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Fallout from Trump’s Refugee Ban hits Milwaukee

In opposition to the Executive Order signed by President Trump a day before, more than two hundred Milwaukee residents from Middle Eastern countries held a vigil outside the Federal Courthouse along Wisconsin Avenue on January 28.

The bans affect travelers with passports from Іran, Iraq, Libya, Somalia, Sudan, Syria, and Yemen, and extended to green card holders who were legally granted permission to live and work in the United States.

“I had a Canada trip coming up in two weeks, because my mom is there. She is not feeling well and needs help due to her health,” said Soroush Aslani. “Now I have to cancel it, with no idea of knowing when we can meet again.”

An assistant professor at UW-Whitewater and Іranian native, Aslani was one of the organizers of the Rally Against Racism and Hate. He has lived in the United States for almost nine years, and wanted to call attention to the plight of refugees and those from immigrant communities as a result of the harmful Trump policy.

“I was a graduate student at Northwestern University under the F-1 visa for more than 5 years. My visa was a single entry, which meant I had to go through the visa process from the beginning every time I left the United States. This is why I visited home only twice during my time at graduate school,” said Aslani. “I waited another 18 months to get my green card. It was my hope now that I could finally travel without worry. But as a result of this Executive Order, my green card became worthless overnight. If I travel outside of the U.S. I won’t be let back in.”

Trump’s sweeping ban on people seeking refuge in the United States, and visitors from seven Muslim-majority countries, was immediately enforced. The order will last at least three months, and the affect has already caused chaos, panic, anger, and a flood of lawsuits.

“Students and researchers who are citizens of the banned countries are not able to go back home to visit their families. And parents cannot come here to attend their graduation ceremonies and share in the happiness,” said Azadeh Bashiri a PhD candidate at UW-Milwaukee and also an Іranian citizen. “The new Executive Order affects lives of every single person from these countries, regardless of what they are trying to do and achieve. It has brought us great sadness, grief, and anxiety.”

Visitors barred, travelers returned.

The disruption was not only among travelers, with some denied entry to the United States or turned back, but also among American allies such as France, Germany, and those who feared being stranded outside the country. Many individuals with proper visas to enter the United States have been detained for hours, or not allowed on planes bound for America.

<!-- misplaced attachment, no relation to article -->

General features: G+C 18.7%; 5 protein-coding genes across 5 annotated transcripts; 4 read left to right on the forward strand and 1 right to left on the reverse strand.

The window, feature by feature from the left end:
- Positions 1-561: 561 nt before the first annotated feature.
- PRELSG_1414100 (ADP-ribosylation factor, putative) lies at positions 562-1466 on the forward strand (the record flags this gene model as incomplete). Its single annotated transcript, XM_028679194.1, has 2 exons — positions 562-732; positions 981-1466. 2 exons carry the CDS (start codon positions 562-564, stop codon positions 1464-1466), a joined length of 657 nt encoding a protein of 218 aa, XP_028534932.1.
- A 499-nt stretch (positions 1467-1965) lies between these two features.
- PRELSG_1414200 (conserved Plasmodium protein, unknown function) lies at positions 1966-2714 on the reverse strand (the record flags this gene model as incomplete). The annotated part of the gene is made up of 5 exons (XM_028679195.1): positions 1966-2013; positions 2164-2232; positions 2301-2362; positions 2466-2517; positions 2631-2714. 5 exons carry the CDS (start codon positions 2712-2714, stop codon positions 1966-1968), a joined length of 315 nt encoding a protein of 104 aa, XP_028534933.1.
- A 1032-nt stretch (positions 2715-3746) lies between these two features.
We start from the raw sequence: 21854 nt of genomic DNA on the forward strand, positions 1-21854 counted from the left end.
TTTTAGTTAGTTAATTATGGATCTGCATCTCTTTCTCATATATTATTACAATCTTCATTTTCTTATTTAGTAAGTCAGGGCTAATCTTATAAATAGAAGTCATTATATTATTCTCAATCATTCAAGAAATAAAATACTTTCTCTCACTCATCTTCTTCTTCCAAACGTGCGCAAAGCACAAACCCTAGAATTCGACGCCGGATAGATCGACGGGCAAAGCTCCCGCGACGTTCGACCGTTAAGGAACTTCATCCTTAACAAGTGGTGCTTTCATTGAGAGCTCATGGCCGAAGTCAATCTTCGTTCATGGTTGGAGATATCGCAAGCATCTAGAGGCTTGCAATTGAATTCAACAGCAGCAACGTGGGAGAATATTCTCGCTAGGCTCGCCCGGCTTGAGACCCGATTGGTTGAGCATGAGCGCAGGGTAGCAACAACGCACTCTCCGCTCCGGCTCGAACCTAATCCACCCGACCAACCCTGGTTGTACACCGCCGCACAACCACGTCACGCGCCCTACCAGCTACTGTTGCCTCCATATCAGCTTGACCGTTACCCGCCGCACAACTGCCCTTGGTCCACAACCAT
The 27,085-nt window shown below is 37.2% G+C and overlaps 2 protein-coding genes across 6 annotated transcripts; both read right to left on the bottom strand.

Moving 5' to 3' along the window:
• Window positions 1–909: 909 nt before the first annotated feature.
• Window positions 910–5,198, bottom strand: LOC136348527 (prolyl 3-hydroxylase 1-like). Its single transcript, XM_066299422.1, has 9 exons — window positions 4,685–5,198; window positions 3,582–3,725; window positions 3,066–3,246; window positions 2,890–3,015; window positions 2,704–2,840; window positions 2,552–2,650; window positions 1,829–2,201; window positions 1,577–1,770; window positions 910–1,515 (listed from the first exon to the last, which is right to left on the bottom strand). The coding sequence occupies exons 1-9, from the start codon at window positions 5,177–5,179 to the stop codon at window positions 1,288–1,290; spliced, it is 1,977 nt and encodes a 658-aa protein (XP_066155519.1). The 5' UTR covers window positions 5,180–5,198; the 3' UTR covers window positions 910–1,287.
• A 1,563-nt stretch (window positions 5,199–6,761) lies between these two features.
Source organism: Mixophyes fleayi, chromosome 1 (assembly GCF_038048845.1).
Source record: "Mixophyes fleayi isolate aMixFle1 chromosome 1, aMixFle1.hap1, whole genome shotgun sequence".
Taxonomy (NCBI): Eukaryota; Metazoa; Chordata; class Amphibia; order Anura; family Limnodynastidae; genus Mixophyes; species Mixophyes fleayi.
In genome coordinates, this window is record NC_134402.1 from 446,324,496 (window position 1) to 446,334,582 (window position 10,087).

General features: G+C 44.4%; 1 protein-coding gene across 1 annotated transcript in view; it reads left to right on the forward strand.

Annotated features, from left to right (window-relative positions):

Refugees traveling into the U.S. have already being held at airports following the implementation of the Executive Order, which immediately closed U.S. borders to refugees. Lawyers for two Іrаqі refugees detained at Kennedy Airport in New York filed a Writ of Habeas Corpus seeking the release of their clients. They also filed a motion for class certification, to represent all refugees and immigrants being detained at ports of entry.

Further complaints have been filed by the American Civil Liberties Union, the International Refugee Assistance Project at the Urban Justice Center, the National Immigration Law Center, Yale Law School’s Jerome N. Frank Legal Services Organization, and the firm Kilpatrick Townsend & Stockton, all are challenging the legality of Trump’s order.

“The Executive Order also limits collaborations between U.S. universities and researchers from these nations, by restricting entry of these researchers to the U.S., and can potentially lead to the departure of many talented individuals who are current and future researchers and entrepreneurs in America,” said Aslani. “More than 3,500 prominent university professors in American universities, including 11 Nobel Prize winners, issued a letter on January 27 and condemned this new Executive Order.”

The federal court for the Eastern District of New York issued an emergency stay halting President Trump’s Executive Order banning immigrants from seven Muslim-majority countries from entering the United States. On the evening of January 28, the court ruled on a Habeas Corpus petition filed by the ACLU on behalf of two Iraqi men who were detained at John F. Kennedy International Airport on Friday after Trump’s ban. Since then, both men have reportedly been granted entry to America.

Read the article and view the photo essay that were produced as companion features for this news report.

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